Whatever darkness you are facing this Christmas, know this: with all of the songs and festivities that point to good cheer and great joy, Christmas recalls darkness unlike any we will ever experience, but a darkness that brought light into a fallen world.

Mary’s Soul-Piercing Pain

While Christmas is about the dawning of great joy in the coming of our Savior, it also foreshadows the darkness of his crucifixion. Simeon told Mary of her son’s purpose, that a sword would pierce her own soul (Luke 2:35). Mary, the woman whose heart warmed for her son with every kick in the womb. Mary, the woman who nursed and diapered the very Son of God. Mary, the woman who loved and raised her son like any other mother would do. And while he was no ordinary son, he was still her son. Bearing the Son of God did not make her numb to the often painful realities of motherhood, and her pain would be excruciating. No earthly person felt the weight of Christ’s purpose like she did. While many were rejoicing at his coming, she would one day face the agonizing grief of watching her son suffer on the cross for her sins and our sins.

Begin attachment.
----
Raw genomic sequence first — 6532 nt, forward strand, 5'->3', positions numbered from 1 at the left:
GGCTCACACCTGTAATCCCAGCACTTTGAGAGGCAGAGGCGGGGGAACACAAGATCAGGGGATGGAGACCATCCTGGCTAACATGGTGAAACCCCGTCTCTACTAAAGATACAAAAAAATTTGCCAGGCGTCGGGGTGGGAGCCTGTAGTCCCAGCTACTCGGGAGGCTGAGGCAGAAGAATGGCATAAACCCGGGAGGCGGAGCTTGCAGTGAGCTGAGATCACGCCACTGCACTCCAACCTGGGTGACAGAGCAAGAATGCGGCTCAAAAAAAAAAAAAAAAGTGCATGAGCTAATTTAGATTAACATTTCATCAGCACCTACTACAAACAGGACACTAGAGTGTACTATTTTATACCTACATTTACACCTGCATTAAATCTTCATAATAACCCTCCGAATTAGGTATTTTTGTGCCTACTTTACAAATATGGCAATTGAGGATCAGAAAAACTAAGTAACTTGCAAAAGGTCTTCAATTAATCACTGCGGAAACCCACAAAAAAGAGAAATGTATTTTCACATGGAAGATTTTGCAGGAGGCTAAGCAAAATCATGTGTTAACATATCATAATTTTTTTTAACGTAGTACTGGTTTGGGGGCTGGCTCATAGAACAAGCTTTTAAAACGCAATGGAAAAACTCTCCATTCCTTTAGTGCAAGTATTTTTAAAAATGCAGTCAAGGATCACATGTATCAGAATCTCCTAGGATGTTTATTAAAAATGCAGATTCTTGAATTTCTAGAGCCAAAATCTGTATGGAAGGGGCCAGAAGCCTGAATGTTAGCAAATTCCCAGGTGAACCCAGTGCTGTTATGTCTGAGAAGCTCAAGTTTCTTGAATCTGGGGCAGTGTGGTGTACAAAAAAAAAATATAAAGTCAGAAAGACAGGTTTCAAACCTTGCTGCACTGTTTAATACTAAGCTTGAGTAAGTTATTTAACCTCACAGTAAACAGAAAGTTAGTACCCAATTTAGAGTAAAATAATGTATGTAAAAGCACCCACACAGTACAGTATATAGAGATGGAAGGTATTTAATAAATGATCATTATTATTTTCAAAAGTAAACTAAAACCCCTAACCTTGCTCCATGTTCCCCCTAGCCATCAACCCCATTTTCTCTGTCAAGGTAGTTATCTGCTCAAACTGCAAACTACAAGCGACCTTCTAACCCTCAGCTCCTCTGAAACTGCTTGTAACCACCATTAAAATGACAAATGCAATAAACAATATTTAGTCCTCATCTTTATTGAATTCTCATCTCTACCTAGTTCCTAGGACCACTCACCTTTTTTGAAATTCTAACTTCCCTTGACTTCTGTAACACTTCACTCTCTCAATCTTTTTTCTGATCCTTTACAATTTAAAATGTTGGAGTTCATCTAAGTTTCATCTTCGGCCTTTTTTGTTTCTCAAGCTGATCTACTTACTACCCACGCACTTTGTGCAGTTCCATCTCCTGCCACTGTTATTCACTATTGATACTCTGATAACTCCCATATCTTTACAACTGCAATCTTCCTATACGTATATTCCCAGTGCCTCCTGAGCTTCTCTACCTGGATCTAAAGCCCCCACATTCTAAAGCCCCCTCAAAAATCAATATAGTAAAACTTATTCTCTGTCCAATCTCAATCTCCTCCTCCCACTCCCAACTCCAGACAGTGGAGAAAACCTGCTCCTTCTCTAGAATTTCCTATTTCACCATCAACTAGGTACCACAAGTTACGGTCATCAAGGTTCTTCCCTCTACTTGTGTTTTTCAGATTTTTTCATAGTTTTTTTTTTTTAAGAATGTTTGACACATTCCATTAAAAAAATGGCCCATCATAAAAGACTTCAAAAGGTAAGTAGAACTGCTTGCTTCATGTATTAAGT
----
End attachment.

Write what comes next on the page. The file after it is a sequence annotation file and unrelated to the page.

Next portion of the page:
It’s easy to idolize Mary as a super-human vessel, ready to do whatever was asked of her. While she was certainly godly, she was still human. She was still a mother. This is what Simeon is getting at in his prophecy. With the atonement for our sins came the motherly pain of Mary. As she stared at that little baby in the manger, she may not have fully understood all that was going to take place, but God the Father did. The birth of our Savior carried an ominous shadow of the darkness to come.

God’s Chosen Pain